MOD-t (2nd Gen) 3D Printer on Kickstarter: $300 for a Self-Contained Consumer 3D Printer

2 minute read
| Product News

New Matter launched a new 3D printer this week on Kickstarter. I got a demo of the MOD-t—at a coffee shop, no less—and I was quite impressed. At $300, it’s a self-contained 3D printer with a small footprint and industrial design aimed at consumers, rather than tinkerers. It uses PLA filament plastic.

MOD-t (2nd Gen) 3D Printer Working on a Demo Print

MOD-t (2nd Gen) 3D Printer Working on a Demo Print

First Impressions

When Steve Schell, CEO of New Matter, did a press tour in the Bay Area for the MOD-t (2nd Gen), I dragged him to a coffee shop in San Jose. I mention this because these folks unpacked their prototype, set it up, and had it running in 7 minutes. On a coffee shop table. To be sure, there were some software setup steps already done on this device, but the company says out of the box, users can get the MOD-t (2nd Gen) up and running in 20 minutes.

I recorded the real-time video below as MOD-t was printing out a demo keychain. The whole print took a little more than 20 minutes. The first part of my video is with the case off as the printer prints the inner lattice-work. The second half of the video is with the case on, as described below.

New Matter MOD-t (2nd gen) 3d Printer in Action — at a Coffee Shop

The next thing that struck me is that the MOD-t (2nd Gen) is both self-contained and not ugly. I’ve seen several entry-level 3D printers at CES, for instance, that are ugly, ungainly, and even flimsy. New Matter paid attention to its industrial design, however, as it’s aiming the device at consumers.

The third thing I noticed is that the MOD-t (2nd Gen) is quiet. I was in a busy coffee shop, rather than a quiet home, for my demo, but there was a significant reduction in noise from the printer when the clear Plexiglas cover was on.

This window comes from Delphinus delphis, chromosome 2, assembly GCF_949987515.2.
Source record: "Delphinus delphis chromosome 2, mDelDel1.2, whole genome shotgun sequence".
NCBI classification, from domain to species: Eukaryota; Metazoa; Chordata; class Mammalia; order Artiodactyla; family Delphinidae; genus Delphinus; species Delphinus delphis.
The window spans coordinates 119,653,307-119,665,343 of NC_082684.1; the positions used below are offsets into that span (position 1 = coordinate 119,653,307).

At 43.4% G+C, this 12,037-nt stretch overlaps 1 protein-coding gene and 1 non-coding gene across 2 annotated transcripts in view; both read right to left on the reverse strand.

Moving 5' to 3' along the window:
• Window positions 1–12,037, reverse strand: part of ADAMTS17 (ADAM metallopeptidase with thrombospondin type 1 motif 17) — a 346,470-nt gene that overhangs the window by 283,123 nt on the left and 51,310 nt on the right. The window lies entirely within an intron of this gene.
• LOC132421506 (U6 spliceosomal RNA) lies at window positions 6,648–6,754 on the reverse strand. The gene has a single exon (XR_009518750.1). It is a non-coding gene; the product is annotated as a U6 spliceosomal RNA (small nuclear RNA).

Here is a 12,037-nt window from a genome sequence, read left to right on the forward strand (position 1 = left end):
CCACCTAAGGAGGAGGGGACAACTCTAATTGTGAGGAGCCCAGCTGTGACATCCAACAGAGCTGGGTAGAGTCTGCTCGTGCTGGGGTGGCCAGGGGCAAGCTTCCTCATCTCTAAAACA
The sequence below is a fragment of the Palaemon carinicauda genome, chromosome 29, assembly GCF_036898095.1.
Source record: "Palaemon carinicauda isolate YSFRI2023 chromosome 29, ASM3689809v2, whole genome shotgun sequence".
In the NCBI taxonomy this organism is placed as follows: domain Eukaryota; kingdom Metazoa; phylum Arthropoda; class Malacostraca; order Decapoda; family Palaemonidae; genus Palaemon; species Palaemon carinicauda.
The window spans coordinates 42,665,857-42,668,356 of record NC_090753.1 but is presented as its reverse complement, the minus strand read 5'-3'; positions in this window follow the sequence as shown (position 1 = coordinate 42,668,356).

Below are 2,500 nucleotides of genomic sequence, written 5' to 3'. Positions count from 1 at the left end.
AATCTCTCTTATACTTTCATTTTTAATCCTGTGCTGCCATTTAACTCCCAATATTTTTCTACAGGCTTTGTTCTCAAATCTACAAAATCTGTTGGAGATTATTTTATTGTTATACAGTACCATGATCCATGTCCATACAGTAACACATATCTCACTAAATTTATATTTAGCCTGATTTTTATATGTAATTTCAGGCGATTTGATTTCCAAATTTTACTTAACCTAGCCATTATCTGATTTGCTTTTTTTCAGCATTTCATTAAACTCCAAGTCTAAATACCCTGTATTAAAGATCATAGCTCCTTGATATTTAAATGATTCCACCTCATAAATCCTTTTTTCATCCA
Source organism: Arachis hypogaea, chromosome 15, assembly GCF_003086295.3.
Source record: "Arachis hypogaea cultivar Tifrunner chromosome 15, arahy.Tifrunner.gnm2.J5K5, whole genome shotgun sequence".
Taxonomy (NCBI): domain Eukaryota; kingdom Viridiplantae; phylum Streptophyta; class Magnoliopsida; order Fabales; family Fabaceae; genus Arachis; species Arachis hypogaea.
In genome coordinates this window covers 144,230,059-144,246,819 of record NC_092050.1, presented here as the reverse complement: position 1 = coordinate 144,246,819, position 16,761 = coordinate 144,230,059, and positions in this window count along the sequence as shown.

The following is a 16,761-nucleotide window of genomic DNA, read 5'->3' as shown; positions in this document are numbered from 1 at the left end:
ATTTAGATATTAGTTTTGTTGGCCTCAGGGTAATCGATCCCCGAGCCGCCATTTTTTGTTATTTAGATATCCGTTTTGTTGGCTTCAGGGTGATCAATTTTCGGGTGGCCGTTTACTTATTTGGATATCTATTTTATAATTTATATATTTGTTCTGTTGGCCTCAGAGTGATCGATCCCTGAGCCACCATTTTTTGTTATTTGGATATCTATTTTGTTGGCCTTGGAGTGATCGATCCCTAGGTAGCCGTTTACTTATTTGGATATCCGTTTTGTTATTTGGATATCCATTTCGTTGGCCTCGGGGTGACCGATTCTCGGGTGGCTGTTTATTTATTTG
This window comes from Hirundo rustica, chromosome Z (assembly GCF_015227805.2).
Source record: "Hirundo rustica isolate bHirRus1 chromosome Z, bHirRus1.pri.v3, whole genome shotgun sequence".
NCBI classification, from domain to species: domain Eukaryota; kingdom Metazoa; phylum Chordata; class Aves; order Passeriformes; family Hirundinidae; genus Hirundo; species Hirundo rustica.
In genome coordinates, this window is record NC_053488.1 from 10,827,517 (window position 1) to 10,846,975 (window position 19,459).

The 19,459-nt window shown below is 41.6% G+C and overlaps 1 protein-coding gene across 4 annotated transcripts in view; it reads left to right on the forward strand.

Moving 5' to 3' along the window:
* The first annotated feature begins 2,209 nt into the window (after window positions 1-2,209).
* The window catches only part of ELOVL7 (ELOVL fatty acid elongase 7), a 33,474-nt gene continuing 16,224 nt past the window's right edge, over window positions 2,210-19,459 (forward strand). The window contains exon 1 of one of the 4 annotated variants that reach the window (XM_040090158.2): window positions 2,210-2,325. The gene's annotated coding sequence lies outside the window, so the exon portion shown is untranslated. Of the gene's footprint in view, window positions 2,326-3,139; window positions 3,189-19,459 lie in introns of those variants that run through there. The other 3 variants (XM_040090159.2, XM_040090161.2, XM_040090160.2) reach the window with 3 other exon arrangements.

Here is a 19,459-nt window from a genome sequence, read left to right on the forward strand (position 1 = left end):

Motorhead

Another thing that sets MOD-t (2nd Gen) apart from its competition is that it uses servo motors, rather than stepper motors. This gives the device higher control, meaning one can theoretically make prints with finer details. I know just enough about motors to get myself in trouble, but that checks. Working with servos is harder, but it offers greater control.

Several example prints made with MOD-t. The brain is a 3/4 size print of a friend of the CEO's brain.

Several example prints made with MOD-t. The brain is a 3/4 size print of a friend of the CEO’s brain.

Replaceable, Flexible Printing Plate

New Matter built MOD-t (2nd Gen) to use a reusable, replaceable, and flexible printing plate. In practice, that means users can detach a new print simply by bending the plate until the print pops off. Because it’s replaceable, should anything ever happen to your printing plate, you can change it out in just a few seconds.

Kickstarter Goals

New Matter launched the first generation MOD-t on Kickstarter with a successful campaign. That device shipped, and the new campaign is less about bootstrapping than it is about raising awareness. MOD-t (2nd Gen) is supposed to ship in the spring of 2018, and the company is far along in the development process.

The Kickstarter has already raised more than US$88,000 out of its initial $100,000 goal, with 27 days left in the campaign. As of this writing, there are pledge levels that will get you a MOD-t (2nd Gen) starting at $249.

One Comment Add a comment

  1. palmac

    3D printers are great! If you have little kids then 3D printers should be mandatory. I can’t tell you how many toys, figurines and accessories I’ve printed out for the local kids because I lost count after 500+. I highly recommend these new models that are coming out for under $400. I’ve seen and tested several iterations and while none of them are perfect (there will be a few misprints no matter what) most of them perform better than the $2000+ models of five years ago.

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